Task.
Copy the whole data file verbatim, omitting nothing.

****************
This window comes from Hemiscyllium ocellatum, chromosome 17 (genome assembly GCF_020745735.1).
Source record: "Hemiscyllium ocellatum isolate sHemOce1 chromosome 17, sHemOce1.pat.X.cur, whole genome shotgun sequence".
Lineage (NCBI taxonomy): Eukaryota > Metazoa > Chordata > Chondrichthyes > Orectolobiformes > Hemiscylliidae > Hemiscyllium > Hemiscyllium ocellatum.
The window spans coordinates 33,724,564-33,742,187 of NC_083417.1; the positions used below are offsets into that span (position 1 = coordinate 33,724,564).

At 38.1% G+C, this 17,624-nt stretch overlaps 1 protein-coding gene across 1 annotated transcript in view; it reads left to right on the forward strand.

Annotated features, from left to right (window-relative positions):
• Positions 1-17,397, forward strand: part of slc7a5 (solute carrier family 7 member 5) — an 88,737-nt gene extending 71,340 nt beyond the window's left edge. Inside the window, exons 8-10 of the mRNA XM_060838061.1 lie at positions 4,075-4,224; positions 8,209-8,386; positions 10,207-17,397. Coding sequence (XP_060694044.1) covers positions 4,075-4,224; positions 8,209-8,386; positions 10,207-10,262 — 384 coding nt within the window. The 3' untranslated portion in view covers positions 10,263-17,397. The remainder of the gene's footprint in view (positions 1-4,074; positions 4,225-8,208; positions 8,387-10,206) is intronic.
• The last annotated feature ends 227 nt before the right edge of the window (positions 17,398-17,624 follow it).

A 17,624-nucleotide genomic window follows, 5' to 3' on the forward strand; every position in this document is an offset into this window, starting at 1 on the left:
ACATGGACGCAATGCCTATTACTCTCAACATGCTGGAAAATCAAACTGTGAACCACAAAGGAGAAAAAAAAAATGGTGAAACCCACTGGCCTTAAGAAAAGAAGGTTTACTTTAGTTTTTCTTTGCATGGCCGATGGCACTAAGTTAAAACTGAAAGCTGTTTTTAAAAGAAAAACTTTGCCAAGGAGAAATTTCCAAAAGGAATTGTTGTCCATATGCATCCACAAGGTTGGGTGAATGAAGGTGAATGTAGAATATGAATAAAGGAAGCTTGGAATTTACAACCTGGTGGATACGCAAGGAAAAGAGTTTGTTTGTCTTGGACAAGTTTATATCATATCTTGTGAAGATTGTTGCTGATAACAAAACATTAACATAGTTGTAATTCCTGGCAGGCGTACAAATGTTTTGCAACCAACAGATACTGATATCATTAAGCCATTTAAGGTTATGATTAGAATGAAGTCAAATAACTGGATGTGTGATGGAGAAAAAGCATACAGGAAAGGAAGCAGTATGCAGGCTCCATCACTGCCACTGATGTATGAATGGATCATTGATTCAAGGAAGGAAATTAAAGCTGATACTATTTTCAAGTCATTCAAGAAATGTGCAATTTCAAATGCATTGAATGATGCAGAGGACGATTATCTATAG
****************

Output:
This window comes from Hemiscyllium ocellatum, chromosome 17 (genome assembly GCF_020745735.1).
Source record: "Hemiscyllium ocellatum isolate sHemOce1 chromosome 17, sHemOce1.pat.X.cur, whole genome shotgun sequence".
Lineage (NCBI taxonomy): Eukaryota > Metazoa > Chordata > Chondrichthyes > Orectolobiformes > Hemiscylliidae > Hemiscyllium > Hemiscyllium ocellatum.
The window spans coordinates 33,724,564-33,742,187 of NC_083417.1; the positions used below are offsets into that span (position 1 = coordinate 33,724,564).

At 38.1% G+C, this 17,624-nt stretch overlaps 1 protein-coding gene across 1 annotated transcript in view; it reads left to right on the forward strand.

Annotated features, from left to right (window-relative positions):
• Positions 1-17,397, forward strand: part of slc7a5 (solute carrier family 7 member 5) — an 88,737-nt gene extending 71,340 nt beyond the window's left edge. Inside the window, exons 8-10 of the mRNA XM_060838061.1 lie at positions 4,075-4,224; positions 8,209-8,386; positions 10,207-17,397. Coding sequence (XP_060694044.1) covers positions 4,075-4,224; positions 8,209-8,386; positions 10,207-10,262 — 384 coding nt within the window. The 3' untranslated portion in view covers positions 10,263-17,397. The remainder of the gene's footprint in view (positions 1-4,074; positions 4,225-8,208; positions 8,387-10,206) is intronic.
• The last annotated feature ends 227 nt before the right edge of the window (positions 17,398-17,624 follow it).

A 17,624-nucleotide genomic window follows, 5' to 3' on the forward strand; every position in this document is an offset into this window, starting at 1 on the left:
ACATGGACGCAATGCCTATTACTCTCAACATGCTGGAAAATCAAACTGTGAACCACAAAGGAGAAAAAAAAAATGGTGAAACCCACTGGCCTTAAGAAAAGAAGGTTTACTTTAGTTTTTCTTTGCATGGCCGATGGCACTAAGTTAAAACTGAAAGCTGTTTTTAAAAGAAAAACTTTGCCAAGGAGAAATTTCCAAAAGGAATTGTTGTCCATATGCATCCACAAGGTTGGGTGAATGAAGGTGAATGTAGAATATGAATAAAGGAAGCTTGGAATTTACAACCTGGTGGATACGCAAGGAAAAGAGTTTGTTTGTCTTGGACAAGTTTATATCATATCTTGTGAAGATTGTTGCTGATAACAAAACATTAACATAGTTGTAATTCCTGGCAGGCGTACAAATGTTTTGCAACCAACAGATACTGATATCATTAAGCCATTTAAGGTTATGATTAGAATGAAGTCAAATAACTGGATGTGTGATGGAGAAAAAGCATACAGGAAAGGAAGCAGTATGCAGGCTCCATCACTGCCACTGATGTATGAATGGATCATTGATTCAAGGAAGGAAATTAAAGCTGATACTATTTTCAAGTCATTCAAGAAATGTGCAATTTCAAATGCATTGAATGATGCAGAGGACGATTATCTATAG